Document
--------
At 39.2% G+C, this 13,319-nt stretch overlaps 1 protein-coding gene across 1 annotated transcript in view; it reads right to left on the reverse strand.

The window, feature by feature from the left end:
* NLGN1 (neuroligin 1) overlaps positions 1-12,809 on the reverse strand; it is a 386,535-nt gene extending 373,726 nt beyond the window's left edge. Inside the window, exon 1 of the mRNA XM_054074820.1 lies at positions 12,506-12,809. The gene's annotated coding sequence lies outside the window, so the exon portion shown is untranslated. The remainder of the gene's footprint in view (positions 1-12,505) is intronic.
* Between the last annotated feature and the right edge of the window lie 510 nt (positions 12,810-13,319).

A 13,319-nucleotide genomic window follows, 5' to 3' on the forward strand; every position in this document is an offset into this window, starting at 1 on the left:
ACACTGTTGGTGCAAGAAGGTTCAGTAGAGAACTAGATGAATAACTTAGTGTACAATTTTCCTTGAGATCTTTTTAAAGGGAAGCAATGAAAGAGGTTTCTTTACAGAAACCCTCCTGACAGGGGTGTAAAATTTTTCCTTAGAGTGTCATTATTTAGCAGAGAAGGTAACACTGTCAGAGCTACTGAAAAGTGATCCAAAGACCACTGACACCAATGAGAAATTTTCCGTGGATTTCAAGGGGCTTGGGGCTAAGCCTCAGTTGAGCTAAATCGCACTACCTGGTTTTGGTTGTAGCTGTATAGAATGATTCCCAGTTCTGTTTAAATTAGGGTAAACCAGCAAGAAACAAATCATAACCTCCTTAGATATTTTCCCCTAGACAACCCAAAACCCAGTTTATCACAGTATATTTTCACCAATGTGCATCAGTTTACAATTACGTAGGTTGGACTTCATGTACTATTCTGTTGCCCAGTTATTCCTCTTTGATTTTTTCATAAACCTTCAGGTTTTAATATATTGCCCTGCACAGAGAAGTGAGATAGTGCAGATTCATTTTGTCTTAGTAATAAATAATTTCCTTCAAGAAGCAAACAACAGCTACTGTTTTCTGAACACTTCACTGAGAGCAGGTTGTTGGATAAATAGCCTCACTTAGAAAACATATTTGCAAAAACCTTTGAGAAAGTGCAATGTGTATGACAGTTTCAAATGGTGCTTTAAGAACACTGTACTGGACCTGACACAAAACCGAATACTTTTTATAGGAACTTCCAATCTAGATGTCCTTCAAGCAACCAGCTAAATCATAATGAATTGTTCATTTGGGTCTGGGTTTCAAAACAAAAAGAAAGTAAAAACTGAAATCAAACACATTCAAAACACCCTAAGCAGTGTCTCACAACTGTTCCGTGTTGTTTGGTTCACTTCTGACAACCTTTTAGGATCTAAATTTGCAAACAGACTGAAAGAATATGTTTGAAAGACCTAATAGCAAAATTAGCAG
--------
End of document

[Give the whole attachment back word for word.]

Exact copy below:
At 39.2% G+C, this 13,319-nt stretch overlaps 1 protein-coding gene across 1 annotated transcript in view; it reads right to left on the reverse strand.

The window, feature by feature from the left end:
* NLGN1 (neuroligin 1) overlaps positions 1-12,809 on the reverse strand; it is a 386,535-nt gene extending 373,726 nt beyond the window's left edge. Inside the window, exon 1 of the mRNA XM_054074820.1 lies at positions 12,506-12,809. The gene's annotated coding sequence lies outside the window, so the exon portion shown is untranslated. The remainder of the gene's footprint in view (positions 1-12,505) is intronic.
* Between the last annotated feature and the right edge of the window lie 510 nt (positions 12,810-13,319).

A 13,319-nucleotide genomic window follows, 5' to 3' on the forward strand; every position in this document is an offset into this window, starting at 1 on the left:
ACACTGTTGGTGCAAGAAGGTTCAGTAGAGAACTAGATGAATAACTTAGTGTACAATTTTCCTTGAGATCTTTTTAAAGGGAAGCAATGAAAGAGGTTTCTTTACAGAAACCCTCCTGACAGGGGTGTAAAATTTTTCCTTAGAGTGTCATTATTTAGCAGAGAAGGTAACACTGTCAGAGCTACTGAAAAGTGATCCAAAGACCACTGACACCAATGAGAAATTTTCCGTGGATTTCAAGGGGCTTGGGGCTAAGCCTCAGTTGAGCTAAATCGCACTACCTGGTTTTGGTTGTAGCTGTATAGAATGATTCCCAGTTCTGTTTAAATTAGGGTAAACCAGCAAGAAACAAATCATAACCTCCTTAGATATTTTCCCCTAGACAACCCAAAACCCAGTTTATCACAGTATATTTTCACCAATGTGCATCAGTTTACAATTACGTAGGTTGGACTTCATGTACTATTCTGTTGCCCAGTTATTCCTCTTTGATTTTTTCATAAACCTTCAGGTTTTAATATATTGCCCTGCACAGAGAAGTGAGATAGTGCAGATTCATTTTGTCTTAGTAATAAATAATTTCCTTCAAGAAGCAAACAACAGCTACTGTTTTCTGAACACTTCACTGAGAGCAGGTTGTTGGATAAATAGCCTCACTTAGAAAACATATTTGCAAAAACCTTTGAGAAAGTGCAATGTGTATGACAGTTTCAAATGGTGCTTTAAGAACACTGTACTGGACCTGACACAAAACCGAATACTTTTTATAGGAACTTCCAATCTAGATGTCCTTCAAGCAACCAGCTAAATCATAATGAATTGTTCATTTGGGTCTGGGTTTCAAAACAAAAAGAAAGTAAAAACTGAAATCAAACACATTCAAAACACCCTAAGCAGTGTCTCACAACTGTTCCGTGTTGTTTGGTTCACTTCTGACAACCTTTTAGGATCTAAATTTGCAAACAGACTGAAAGAATATGTTTGAAAGACCTAATAGCAAAATTAGCAG